Chris Bryant has always been on the move. It was a long drive from Southcentral Los Angeles to Bellingham, Washington. And the adventure was just starting. After the drive, Chris, his two younger siblings, and his mom, rode the ferry through the Inside Passage to Ketchikan. They kept going, resting at his grandparents’ house where 6-year-old Chris saw snow for the first time. That began his Alaska journey, growing up a Tsimshian and Black child, raised in Metlakatla.

In a new place, Chris realized he was different from the other kids.

“That was the first time I learned that I was that I was Black,” Chris said. “I did look different from an Indigenous people’s perspective.”

Whether it was the way he talked or the way he looked, Chris often found himself on the outside looking in. Then, a different kind of movement helped him along his path. His undeniable talent in basketball seemed to bring people together and gave him a shot at acceptance.

“There’s kind of like a common denominator where it seems like both Black and Indigenous people value and love the game, and I just so happen to be good at it,” Chris said. “Once I got to college, there was all types of different people that were on my team. We had Black, white and Asian and Indigenous people.”

Like many kids with dreams of playing in the NBA, Chris’s first role models were professional players. In college he gravitated toward a strength and conditioning coach who introduced him to another career path and showed him how his passion could be used in service to others.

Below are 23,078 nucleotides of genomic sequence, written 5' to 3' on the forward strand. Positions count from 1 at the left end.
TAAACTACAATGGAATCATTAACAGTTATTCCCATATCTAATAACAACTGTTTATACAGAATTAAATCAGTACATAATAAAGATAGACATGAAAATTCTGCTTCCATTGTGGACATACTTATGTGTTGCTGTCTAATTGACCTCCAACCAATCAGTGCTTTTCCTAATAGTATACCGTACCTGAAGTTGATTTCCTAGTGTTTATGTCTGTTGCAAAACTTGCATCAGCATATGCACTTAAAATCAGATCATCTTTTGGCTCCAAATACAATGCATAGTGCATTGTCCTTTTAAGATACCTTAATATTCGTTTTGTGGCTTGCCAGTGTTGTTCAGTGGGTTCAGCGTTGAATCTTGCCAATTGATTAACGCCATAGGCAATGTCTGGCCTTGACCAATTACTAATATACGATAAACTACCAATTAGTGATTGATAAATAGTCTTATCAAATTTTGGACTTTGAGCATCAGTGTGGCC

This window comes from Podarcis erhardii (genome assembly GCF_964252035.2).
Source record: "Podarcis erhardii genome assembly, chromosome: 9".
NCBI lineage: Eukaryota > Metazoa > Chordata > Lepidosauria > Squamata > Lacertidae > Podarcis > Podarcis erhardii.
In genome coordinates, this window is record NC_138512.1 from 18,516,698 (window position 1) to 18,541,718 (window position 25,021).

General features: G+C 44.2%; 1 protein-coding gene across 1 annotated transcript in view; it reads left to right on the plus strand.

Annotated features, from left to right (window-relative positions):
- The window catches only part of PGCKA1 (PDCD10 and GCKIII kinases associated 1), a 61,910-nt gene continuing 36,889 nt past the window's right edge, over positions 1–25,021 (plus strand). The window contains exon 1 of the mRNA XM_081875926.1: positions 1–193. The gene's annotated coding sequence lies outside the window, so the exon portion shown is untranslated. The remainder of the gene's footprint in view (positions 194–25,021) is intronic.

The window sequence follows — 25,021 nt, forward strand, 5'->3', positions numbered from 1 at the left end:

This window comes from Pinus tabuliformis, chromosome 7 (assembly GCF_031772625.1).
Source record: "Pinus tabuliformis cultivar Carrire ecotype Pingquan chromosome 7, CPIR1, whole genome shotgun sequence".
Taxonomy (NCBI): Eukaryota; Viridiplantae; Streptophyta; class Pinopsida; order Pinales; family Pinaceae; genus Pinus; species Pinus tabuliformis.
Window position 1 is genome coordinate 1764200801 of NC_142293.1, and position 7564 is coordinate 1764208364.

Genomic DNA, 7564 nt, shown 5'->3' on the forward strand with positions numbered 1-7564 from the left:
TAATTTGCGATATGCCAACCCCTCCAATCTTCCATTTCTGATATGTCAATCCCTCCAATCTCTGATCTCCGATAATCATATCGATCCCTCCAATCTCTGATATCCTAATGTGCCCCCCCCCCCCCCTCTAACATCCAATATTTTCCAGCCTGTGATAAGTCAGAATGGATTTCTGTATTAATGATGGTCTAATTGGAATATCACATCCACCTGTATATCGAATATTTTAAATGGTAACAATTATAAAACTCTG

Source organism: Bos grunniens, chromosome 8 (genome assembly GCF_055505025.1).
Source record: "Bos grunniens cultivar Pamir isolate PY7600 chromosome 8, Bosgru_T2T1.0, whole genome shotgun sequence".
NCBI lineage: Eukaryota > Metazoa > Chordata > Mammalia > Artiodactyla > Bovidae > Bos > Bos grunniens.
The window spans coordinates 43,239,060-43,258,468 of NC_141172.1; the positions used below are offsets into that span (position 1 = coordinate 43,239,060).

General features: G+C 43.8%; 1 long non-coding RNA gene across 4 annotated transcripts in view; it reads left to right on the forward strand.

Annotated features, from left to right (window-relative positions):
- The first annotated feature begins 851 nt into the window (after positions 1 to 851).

“He did actually look like me and I was able to see a future me in him,” Chris said. “I totally just made him my mentor.”

Today, Chris is a health and wellness coach who runs a fitness studio in Anchorage focusing on strength and mobility. He combines his passion for athletics and his emotional connection to movement to encourage people to move better.

“I think movement is a great medicine for any type of challenge that people face,” Chris said. “Whether it’s mental, whether it’s physical inability, I love to start in that space and then dive deeper into the emotional part and help them on a healing journey.”

Being someone who holds multiple cultural identities, connecting Black and Indigenous perspectives, Chris has been able to build and support a community of people from all backgrounds through sport and physical movement.